By Ace Alegre
TABUK CITY, Kalinga (April 4, 2011) – The curiosity of this scientist who never stops “wandering” for answers is now making wonders.
For endlessly answering whys, Kalinga native Corazon Kub-ao Ryan, 52, a Gawad Saka national awardee in fishery category in 1997, is getting both fame in the world of agriculture and science.
Gawad Saka is the Department of Agriculture’s yearly search for agricultural achievers.
Initially raising eyebrows among local farmers, Corazon and her British husband Jeremy converted a hectare of their prime rice farm here into “bugnay” (mulberry) farm. “We intend to have more,” an insistent “Azon” said as she began stripping a branch for marcotting at her bugnay tree plantation in Mapaoay, Ipil in Tabuk City.
A hectare of prime rice farm along the Tabuk plains produces a minimum of 150 cavans of palay.
But bugnay “paid more…. and more…” Azon, a BS Biology graduate from the University of Baguio, said.
More than the financial returns though is the gratification of her curiosity, the former Overseas Filipino Worker in United Kingdom added.
They never had reason to regret the gamble they took since 2008. In fact
the Ryans are expanding their bugnay tree farm by half a hectare more and they may further expand still.
The promise of bugnay wine-making has indeed lured the couple into risking the sure income to be derived from rice farming.
Azon said that from the first harvest in 2008, she was able to sell some 1,600 bottles of 700 ml bugnay wine and juice concentrate at P300.00 and P400.00 per bottle, respectively.
Aside from sales in wine and juice, the couple is also making brisk sales of marcotted bugnay seedlings priced from P500.00 to P2,000.00 per seedling depending on the size of the trunk.
Corazon said that although the Ryan and Sons Winery wines are dearly priced at P300.00 compared to the P100.00 to P200.00 price tags of other locally produced bugnay wines, they do not have problem disposing of their stock. “People love it because we pick the fruit ripe.”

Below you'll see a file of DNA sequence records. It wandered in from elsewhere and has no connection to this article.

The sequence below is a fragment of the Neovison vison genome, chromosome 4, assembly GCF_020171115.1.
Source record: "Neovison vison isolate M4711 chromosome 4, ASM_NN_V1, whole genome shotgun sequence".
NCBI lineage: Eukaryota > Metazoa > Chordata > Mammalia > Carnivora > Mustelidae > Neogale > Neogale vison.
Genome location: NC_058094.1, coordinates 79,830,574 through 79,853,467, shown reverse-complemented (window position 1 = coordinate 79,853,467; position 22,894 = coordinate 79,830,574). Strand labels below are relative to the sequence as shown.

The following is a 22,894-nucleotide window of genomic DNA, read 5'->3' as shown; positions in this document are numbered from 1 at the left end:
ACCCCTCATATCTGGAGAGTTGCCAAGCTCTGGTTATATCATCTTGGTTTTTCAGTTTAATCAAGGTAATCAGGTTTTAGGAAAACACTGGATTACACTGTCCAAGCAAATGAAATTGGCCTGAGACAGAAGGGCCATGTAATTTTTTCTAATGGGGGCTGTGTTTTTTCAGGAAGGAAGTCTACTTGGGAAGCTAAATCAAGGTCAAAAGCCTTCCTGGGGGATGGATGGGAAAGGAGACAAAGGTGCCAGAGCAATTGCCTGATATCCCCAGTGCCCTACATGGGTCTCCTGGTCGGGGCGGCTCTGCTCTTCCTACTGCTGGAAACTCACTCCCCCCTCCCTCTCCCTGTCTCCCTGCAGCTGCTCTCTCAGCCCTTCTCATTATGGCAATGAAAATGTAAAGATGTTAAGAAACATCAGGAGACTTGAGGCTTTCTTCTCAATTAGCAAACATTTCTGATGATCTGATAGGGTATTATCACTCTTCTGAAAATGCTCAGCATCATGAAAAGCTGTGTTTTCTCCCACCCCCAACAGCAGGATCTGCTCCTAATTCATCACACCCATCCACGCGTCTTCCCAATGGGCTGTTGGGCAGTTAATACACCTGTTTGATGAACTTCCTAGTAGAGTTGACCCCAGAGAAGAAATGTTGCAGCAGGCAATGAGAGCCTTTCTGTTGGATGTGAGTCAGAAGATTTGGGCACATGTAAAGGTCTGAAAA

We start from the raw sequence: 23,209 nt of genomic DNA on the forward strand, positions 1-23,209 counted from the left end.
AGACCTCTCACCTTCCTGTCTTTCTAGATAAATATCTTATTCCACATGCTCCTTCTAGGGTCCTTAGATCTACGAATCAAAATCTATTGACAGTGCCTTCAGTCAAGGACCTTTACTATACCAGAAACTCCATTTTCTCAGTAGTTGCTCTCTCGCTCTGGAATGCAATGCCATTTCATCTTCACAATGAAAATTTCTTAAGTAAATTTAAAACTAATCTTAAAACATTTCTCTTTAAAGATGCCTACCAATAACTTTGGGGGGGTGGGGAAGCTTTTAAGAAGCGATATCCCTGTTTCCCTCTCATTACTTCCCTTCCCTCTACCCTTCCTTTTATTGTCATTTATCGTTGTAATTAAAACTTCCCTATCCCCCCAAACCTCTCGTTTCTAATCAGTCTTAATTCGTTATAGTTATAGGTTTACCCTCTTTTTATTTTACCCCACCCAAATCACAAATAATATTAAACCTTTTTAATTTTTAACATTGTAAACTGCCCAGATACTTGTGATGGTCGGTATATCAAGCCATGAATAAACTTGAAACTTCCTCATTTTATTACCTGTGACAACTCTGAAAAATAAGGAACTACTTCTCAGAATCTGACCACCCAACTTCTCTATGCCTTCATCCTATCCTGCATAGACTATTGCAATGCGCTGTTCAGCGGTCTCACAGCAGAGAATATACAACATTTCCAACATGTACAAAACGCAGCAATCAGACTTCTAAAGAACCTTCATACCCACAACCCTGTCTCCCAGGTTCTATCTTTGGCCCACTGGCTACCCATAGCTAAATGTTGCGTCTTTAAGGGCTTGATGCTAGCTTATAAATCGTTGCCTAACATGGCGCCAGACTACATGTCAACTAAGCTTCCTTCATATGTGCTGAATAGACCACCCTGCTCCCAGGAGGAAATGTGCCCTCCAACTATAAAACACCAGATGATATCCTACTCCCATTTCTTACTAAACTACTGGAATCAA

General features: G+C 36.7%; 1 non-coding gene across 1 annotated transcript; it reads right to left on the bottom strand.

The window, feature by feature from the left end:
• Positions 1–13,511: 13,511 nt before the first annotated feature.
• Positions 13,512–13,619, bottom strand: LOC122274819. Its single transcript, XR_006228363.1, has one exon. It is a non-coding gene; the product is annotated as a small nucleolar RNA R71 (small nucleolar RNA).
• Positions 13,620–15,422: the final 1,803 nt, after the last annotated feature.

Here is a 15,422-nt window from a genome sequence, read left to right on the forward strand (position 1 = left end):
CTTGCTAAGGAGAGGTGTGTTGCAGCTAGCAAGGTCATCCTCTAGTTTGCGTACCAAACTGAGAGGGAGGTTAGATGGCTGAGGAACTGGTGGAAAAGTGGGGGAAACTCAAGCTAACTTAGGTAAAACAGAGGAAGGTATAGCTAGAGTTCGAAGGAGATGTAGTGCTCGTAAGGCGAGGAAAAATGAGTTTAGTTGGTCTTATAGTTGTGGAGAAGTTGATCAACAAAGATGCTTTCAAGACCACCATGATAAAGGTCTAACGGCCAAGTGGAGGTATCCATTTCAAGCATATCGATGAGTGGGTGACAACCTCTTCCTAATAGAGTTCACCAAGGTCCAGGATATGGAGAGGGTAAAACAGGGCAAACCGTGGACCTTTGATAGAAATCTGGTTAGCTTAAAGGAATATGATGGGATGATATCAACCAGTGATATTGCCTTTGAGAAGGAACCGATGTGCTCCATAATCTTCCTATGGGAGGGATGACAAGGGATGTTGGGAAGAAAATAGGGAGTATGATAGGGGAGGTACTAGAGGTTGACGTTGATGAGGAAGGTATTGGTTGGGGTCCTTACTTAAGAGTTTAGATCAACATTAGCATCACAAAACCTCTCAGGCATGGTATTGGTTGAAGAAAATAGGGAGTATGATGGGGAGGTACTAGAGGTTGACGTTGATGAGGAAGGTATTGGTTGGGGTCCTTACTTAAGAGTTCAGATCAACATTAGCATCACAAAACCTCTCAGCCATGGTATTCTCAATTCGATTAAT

The Ryan’s farm which is seven kilometers from the center of the city has also become one of the main destinations of city-tours here because of its uniqueness. It happens to be an integrated farming venue. “We do aquaculture here, which is integrated with the winer,” Azon said.
She said that many of her bugnay juice concentrate customers are medical doctors “because they know the health and nutritional value of the juice.”
She claimed that depending on the creativity of the individual, bugnay juice could be used for numerous purposes including making beverages and marinating agent.
“While other bugnay wine makers get their berries from wild bugnay trees, ours come from a cultured plantation. We use vermicast in the marcotting and planting stages and the processing of vermicast entails cost,” Azon said.
The Ryans produce their own vermicast in their farm. Vermiculture and composting help them a lot in the plantation, Azon said.
Corazon said that although she counts among her bugnay seedling clients some local farmers, she does not know of any farmer who is intending to go into bugnay berry production in the scale they are doing.
Azon avoids however to urge farmers to leave rice production for bugnay, “because if something goes wrong, they might blame me.”
She sees their orchard as a boost to the local wine-making industry in Kalinga because except for her, the wine makers are dependent on wild bugnay trees for their raw materials.
“It helps in the livelihood of women engaged in wine-making and also those doing food processing because bugnay is excellent for jam, jellies, juice and candies,” she says.
“People who know wines (like me who loves wines) will appreciate quality bugnay wine even if these cost much higher.”
“From Citylife To Village Heavens”
The Ryans both grew up in the city. Jeremy, 57, grew up in UK and Azon in Baguio City. Nobody could have expected them to move to the slower agricultural life in Tabuk later on in their lives.
“We looked from Kalinga to Laguna for a hectare of land.”
“My life was perhaps a long-time experiment,” Azon admits. “With the plantation, I am doing it in a scientific way.”
The traditional bugnay tree produces fruits once only in a year. “I am discovering how these wonder trees can bear fruits twice a year,” Azon enthuses. “There is a female that bears fruits twice a year (at least in my environment).”
Unlike traditional bugnay tree growers and wine makers, Azon likes to push her plantation to the limit. But not too intrusive because everything is organic and scientific, she said. “I want to learn things everyday,” the self-made scientist said. Even the DOST, DA and other government agencies’ researchers and officials have been flocking to her farm to learn about discoveries and studies.